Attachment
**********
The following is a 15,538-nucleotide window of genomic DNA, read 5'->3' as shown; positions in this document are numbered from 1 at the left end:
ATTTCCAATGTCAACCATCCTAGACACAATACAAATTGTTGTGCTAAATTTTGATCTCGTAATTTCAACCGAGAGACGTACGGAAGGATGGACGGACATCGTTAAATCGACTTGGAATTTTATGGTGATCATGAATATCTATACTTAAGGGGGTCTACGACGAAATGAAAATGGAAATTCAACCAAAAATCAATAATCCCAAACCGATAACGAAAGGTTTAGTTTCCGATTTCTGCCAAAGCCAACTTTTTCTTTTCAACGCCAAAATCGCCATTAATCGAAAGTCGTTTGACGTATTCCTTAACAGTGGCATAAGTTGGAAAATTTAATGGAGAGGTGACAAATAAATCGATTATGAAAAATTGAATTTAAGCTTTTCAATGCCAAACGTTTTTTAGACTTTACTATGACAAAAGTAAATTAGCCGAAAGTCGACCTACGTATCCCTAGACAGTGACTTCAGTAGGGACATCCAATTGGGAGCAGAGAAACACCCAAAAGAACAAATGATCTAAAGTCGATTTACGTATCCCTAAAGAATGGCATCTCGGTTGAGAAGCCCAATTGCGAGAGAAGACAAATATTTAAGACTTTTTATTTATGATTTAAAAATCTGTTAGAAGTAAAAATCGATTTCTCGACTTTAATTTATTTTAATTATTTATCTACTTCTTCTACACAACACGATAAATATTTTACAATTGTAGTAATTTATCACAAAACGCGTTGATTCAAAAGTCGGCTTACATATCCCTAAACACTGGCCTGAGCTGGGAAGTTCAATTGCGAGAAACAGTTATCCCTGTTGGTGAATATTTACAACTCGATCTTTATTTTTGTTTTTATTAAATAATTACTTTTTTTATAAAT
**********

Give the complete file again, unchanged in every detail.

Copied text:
The following is a 15,538-nucleotide window of genomic DNA, read 5'->3' as shown; positions in this document are numbered from 1 at the left end:
ATTTCCAATGTCAACCATCCTAGACACAATACAAATTGTTGTGCTAAATTTTGATCTCGTAATTTCAACCGAGAGACGTACGGAAGGATGGACGGACATCGTTAAATCGACTTGGAATTTTATGGTGATCATGAATATCTATACTTAAGGGGGTCTACGACGAAATGAAAATGGAAATTCAACCAAAAATCAATAATCCCAAACCGATAACGAAAGGTTTAGTTTCCGATTTCTGCCAAAGCCAACTTTTTCTTTTCAACGCCAAAATCGCCATTAATCGAAAGTCGTTTGACGTATTCCTTAACAGTGGCATAAGTTGGAAAATTTAATGGAGAGGTGACAAATAAATCGATTATGAAAAATTGAATTTAAGCTTTTCAATGCCAAACGTTTTTTAGACTTTACTATGACAAAAGTAAATTAGCCGAAAGTCGACCTACGTATCCCTAGACAGTGACTTCAGTAGGGACATCCAATTGGGAGCAGAGAAACACCCAAAAGAACAAATGATCTAAAGTCGATTTACGTATCCCTAAAGAATGGCATCTCGGTTGAGAAGCCCAATTGCGAGAGAAGACAAATATTTAAGACTTTTTATTTATGATTTAAAAATCTGTTAGAAGTAAAAATCGATTTCTCGACTTTAATTTATTTTAATTATTTATCTACTTCTTCTACACAACACGATAAATATTTTACAATTGTAGTAATTTATCACAAAACGCGTTGATTCAAAAGTCGGCTTACATATCCCTAAACACTGGCCTGAGCTGGGAAGTTCAATTGCGAGAAACAGTTATCCCTGTTGGTGAATATTTACAACTCGATCTTTATTTTTGTTTTTATTAAATAATTACTTTTTTTATAAAT